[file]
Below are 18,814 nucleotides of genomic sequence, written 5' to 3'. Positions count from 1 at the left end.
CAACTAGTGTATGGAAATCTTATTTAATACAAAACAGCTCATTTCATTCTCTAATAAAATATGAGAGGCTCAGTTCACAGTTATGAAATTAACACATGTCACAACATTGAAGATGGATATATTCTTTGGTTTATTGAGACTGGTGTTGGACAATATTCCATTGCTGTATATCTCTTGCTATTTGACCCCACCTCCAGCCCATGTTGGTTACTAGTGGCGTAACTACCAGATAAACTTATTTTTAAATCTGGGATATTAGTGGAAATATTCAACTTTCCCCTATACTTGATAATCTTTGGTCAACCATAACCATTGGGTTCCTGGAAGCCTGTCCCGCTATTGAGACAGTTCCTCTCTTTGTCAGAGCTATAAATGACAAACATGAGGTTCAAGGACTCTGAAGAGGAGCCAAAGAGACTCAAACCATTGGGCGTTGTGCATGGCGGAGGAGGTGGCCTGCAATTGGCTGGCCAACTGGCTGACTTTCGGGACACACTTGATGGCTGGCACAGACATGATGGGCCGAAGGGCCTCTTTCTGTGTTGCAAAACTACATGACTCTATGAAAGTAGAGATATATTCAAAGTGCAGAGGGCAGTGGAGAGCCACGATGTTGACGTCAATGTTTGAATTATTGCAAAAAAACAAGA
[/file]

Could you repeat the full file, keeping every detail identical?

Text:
Below are 18,814 nucleotides of genomic sequence, written 5' to 3'. Positions count from 1 at the left end.
CAACTAGTGTATGGAAATCTTATTTAATACAAAACAGCTCATTTCATTCTCTAATAAAATATGAGAGGCTCAGTTCACAGTTATGAAATTAACACATGTCACAACATTGAAGATGGATATATTCTTTGGTTTATTGAGACTGGTGTTGGACAATATTCCATTGCTGTATATCTCTTGCTATTTGACCCCACCTCCAGCCCATGTTGGTTACTAGTGGCGTAACTACCAGATAAACTTATTTTTAAATCTGGGATATTAGTGGAAATATTCAACTTTCCCCTATACTTGATAATCTTTGGTCAACCATAACCATTGGGTTCCTGGAAGCCTGTCCCGCTATTGAGACAGTTCCTCTCTTTGTCAGAGCTATAAATGACAAACATGAGGTTCAAGGACTCTGAAGAGGAGCCAAAGAGACTCAAACCATTGGGCGTTGTGCATGGCGGAGGAGGTGGCCTGCAATTGGCTGGCCAACTGGCTGACTTTCGGGACACACTTGATGGCTGGCACAGACATGATGGGCCGAAGGGCCTCTTTCTGTGTTGCAAAACTACATGACTCTATGAAAGTAGAGATATATTCAAAGTGCAGAGGGCAGTGGAGAGCCACGATGTTGACGTCAATGTTTGAATTATTGCAAAAAAACAAGA